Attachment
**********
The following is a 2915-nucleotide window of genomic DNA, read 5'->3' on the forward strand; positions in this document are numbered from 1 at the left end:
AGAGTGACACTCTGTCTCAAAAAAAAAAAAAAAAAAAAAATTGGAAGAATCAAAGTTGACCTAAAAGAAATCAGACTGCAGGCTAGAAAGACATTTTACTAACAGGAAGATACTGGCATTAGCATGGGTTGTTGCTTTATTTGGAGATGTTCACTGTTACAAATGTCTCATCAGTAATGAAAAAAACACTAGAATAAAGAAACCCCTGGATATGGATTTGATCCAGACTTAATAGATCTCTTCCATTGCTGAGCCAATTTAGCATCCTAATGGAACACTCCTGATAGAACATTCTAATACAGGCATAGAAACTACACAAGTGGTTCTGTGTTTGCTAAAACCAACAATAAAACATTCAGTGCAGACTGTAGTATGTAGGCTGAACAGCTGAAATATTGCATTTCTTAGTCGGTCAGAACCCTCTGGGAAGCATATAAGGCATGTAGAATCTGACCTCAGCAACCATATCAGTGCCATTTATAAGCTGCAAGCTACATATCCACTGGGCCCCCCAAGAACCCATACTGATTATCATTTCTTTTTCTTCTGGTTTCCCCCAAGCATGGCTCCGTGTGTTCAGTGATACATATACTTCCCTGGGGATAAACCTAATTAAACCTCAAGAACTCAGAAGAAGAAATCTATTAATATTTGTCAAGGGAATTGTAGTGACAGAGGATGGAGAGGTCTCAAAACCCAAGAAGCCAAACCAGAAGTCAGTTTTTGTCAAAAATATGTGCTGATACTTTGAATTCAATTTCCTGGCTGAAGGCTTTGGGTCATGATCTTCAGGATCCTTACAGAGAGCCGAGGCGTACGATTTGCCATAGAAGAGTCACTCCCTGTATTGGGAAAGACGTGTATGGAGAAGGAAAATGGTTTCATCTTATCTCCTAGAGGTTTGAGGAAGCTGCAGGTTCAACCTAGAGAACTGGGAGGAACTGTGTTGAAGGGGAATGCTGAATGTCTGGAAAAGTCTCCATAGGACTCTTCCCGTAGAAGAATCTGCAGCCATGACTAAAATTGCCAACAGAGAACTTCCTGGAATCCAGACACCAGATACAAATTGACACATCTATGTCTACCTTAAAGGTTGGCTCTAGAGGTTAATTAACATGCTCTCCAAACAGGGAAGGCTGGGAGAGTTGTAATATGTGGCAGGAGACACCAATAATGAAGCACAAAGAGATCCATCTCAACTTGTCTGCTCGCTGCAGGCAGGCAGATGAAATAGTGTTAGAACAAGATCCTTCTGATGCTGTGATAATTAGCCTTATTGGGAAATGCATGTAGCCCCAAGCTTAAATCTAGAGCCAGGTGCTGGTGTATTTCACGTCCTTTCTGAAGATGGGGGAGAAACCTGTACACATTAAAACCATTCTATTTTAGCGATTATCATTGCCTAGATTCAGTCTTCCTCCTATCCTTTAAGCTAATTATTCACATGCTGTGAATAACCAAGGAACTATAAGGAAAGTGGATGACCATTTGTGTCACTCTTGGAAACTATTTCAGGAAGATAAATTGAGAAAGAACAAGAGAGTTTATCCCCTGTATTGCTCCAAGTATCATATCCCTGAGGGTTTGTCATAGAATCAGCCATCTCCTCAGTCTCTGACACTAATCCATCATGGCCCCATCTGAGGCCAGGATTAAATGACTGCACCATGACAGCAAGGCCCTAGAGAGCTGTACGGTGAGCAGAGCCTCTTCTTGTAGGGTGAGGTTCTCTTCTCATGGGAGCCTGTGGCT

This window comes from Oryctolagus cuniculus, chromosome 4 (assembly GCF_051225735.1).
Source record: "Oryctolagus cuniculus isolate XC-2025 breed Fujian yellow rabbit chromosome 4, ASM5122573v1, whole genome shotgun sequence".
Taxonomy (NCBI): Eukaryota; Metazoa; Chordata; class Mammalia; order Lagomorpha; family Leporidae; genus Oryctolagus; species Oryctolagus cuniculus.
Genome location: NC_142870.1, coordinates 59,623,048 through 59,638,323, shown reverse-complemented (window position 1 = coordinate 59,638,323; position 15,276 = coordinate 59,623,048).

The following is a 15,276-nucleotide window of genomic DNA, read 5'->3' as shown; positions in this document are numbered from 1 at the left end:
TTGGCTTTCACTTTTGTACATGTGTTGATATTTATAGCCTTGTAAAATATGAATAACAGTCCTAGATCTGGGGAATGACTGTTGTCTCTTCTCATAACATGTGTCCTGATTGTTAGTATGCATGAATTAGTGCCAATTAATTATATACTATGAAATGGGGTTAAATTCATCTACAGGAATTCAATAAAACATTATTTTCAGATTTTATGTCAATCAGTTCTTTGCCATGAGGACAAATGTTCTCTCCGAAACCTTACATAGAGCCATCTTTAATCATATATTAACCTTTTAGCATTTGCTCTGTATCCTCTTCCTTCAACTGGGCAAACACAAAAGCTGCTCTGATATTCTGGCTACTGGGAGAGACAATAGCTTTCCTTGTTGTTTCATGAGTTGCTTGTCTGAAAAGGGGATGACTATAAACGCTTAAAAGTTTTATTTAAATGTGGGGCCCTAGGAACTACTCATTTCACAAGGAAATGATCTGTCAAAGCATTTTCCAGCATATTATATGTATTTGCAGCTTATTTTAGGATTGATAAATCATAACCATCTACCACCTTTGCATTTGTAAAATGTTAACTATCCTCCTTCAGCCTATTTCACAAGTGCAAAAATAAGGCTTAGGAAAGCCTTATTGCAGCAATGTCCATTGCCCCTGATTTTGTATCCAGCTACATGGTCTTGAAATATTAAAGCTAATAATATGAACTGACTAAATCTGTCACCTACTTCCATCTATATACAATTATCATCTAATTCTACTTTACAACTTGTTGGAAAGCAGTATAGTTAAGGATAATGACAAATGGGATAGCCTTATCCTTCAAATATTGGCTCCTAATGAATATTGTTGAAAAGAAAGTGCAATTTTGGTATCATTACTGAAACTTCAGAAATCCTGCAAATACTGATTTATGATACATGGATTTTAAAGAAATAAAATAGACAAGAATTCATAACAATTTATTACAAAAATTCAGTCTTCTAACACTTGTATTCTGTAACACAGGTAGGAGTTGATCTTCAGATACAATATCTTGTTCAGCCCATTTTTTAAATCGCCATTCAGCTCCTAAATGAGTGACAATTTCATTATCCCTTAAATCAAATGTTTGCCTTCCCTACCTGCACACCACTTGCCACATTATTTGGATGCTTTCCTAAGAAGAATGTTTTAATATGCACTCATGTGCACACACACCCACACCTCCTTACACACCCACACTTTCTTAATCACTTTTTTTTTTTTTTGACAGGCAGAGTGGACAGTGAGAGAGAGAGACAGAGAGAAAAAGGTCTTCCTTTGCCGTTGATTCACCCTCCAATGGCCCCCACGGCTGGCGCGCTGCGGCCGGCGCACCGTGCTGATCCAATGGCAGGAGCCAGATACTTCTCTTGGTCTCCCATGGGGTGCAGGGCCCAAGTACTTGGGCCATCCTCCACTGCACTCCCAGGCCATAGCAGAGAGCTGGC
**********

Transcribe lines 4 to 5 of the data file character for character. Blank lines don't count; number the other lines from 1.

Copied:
Source record: "Oryctolagus cuniculus isolate XC-2025 breed Fujian yellow rabbit chromosome 4, ASM5122573v1, whole genome shotgun sequence".
Taxonomy (NCBI): Eukaryota; Metazoa; Chordata; class Mammalia; order Lagomorpha; family Leporidae; genus Oryctolagus; species Oryctolagus cuniculus.